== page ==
In the third and last day of Web Summit, the enormous tech conference celebrated recently in Dublin, Ireland, we headed to the Centre Stage to attend the talks of some noted speakers arousing our interest. Here, our highlights.
An hour of code
Hadi Partovi, co-founder of education non-profit Code.org, introduced us to the worldwide campaign “Hour of Code”, an initiative aimed to demystify computer science and inspire millions of school students to learn to code. The campaign, born in the U.S. in 2013, is backed by technology leaders like Google, Microsoft, Apple, Amazon, and many others.
The Iran-born entrepreneur said that even if computers are everywhere, increasingly impacting every field of human activity, computer science is just on the recovery from a 10-year decline. In the U.S., there are fewer computer science students than 10 years ago, meanwhile in Europe only 11 countries have science/coding in the schools’ curriculum, at the same time as “every single industry is desperately trying to hire programmers”.
Initiatives like this Hour of Code try to address the matter. Even if anyone (teachers, parents, etc.) can host an hour of code anytime, the next milestone will be happening during the week of Dec. 8th – Dec. 14th, when they plan to achieve the goal of tens of millions of students around the world trying an hour of code.
Stuff that matters
Entrepreneurs Tim O’ Reilly and Liam Casey talked with Tom Cheshire from Sky News on a broad array of technology trends like wearables, Internet of Things, big data, 3D printing and hardware 2.0. In this short recap we summarize their thoughts on hardware issues. Below, you will find a link to watch the complete 20-minutes talk.
Liam Casey is the founder of PCH, an Irish company selling product development and supply chain management solutions. The company is a market leader in developing and supplying accessories to top companies worldwide like Apple or Samsung. In recent years, PCH has launched the programs PCH Access and Highway1 to assist hardware startup companies in the process of developing physical products. Talking about his recent involvement with startups, Casey pointed out the bold and innovative attitude of these companies, dubbing them the “generation Y Not”, as they are testing the laws of physics every time. He also said that startups coming to them want to work with all the platforms, therefore the development of solutions to allow that connectivity is really a huge challenge . He also underlined the importance of new technologies like Arduino, Raspberry Pi, Intel Edison and the “phenomenon” of 3D printing as drivers of the hardware renaissance currently underway.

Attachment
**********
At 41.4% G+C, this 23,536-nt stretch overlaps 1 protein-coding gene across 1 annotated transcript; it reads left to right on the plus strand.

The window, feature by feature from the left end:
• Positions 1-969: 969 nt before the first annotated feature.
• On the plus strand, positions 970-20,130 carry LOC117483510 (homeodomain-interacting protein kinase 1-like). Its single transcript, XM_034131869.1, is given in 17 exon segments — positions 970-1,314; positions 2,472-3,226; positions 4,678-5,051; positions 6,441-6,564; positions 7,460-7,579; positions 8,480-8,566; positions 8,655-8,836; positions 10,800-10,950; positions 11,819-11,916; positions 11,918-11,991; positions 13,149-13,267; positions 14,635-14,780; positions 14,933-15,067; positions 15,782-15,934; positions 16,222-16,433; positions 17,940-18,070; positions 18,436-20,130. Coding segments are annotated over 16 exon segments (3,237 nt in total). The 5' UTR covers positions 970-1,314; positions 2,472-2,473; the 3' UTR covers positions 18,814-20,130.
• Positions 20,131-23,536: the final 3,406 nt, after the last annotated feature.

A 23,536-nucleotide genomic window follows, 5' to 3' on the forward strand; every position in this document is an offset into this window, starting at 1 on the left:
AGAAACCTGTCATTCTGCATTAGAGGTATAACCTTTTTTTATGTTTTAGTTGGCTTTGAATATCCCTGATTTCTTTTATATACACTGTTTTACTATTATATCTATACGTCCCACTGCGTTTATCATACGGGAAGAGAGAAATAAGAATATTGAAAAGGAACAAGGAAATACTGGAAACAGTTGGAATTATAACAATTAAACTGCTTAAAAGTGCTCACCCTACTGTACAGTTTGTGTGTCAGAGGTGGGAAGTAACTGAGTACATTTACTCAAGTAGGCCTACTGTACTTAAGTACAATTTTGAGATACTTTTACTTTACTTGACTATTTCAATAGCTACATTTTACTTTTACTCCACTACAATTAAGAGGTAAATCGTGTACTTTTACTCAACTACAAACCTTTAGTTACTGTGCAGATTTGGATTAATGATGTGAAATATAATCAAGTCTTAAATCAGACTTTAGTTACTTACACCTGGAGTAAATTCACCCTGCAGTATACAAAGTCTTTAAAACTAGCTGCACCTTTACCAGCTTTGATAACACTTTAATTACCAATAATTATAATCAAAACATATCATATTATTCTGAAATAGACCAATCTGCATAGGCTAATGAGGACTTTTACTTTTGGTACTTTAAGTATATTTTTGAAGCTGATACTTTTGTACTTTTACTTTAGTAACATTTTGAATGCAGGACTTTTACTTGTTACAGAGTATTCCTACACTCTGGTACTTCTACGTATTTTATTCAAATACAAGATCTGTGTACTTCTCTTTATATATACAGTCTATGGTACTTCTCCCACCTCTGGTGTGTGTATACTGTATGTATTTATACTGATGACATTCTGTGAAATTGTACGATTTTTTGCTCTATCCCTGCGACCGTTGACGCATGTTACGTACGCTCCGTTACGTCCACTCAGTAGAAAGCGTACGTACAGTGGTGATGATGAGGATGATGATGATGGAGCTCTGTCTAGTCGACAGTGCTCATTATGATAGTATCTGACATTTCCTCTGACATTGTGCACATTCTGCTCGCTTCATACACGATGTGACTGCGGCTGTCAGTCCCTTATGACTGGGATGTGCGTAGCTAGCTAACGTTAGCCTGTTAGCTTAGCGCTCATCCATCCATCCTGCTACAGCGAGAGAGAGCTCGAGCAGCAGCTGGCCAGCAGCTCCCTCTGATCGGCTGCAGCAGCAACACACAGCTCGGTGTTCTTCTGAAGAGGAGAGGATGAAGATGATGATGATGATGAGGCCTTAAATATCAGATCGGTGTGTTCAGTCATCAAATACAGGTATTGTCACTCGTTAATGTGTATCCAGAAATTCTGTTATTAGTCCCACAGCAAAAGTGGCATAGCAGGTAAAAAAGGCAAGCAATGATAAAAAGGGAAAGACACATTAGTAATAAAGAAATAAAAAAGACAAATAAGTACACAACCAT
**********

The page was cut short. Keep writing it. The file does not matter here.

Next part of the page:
Tim O’Reilly is founder and CEO of O’Reilly Media and Board Member of Maker Media. He is also an influential technology promoter and an advocate of open source movement. In regard to hardware development, he said that design involves not only the design of the device, but also the design of the service that goes with it. According him, hardware should be thought as an entire service along the software running on it. Once having the device, companies should ask themselves, what they can do differently to create real value from it. He envisioned that there will be huge opportunities in software enabled by the new devices. He also reckoned the importance of what PCH is doing with startups, helping them to bring efficiency to develop hardware. He addressed the importance of cash in running a business. As he put it, “in hardware, cash is king; in every business, cash is king”. He finished advising startups to “work on stuff that matters”.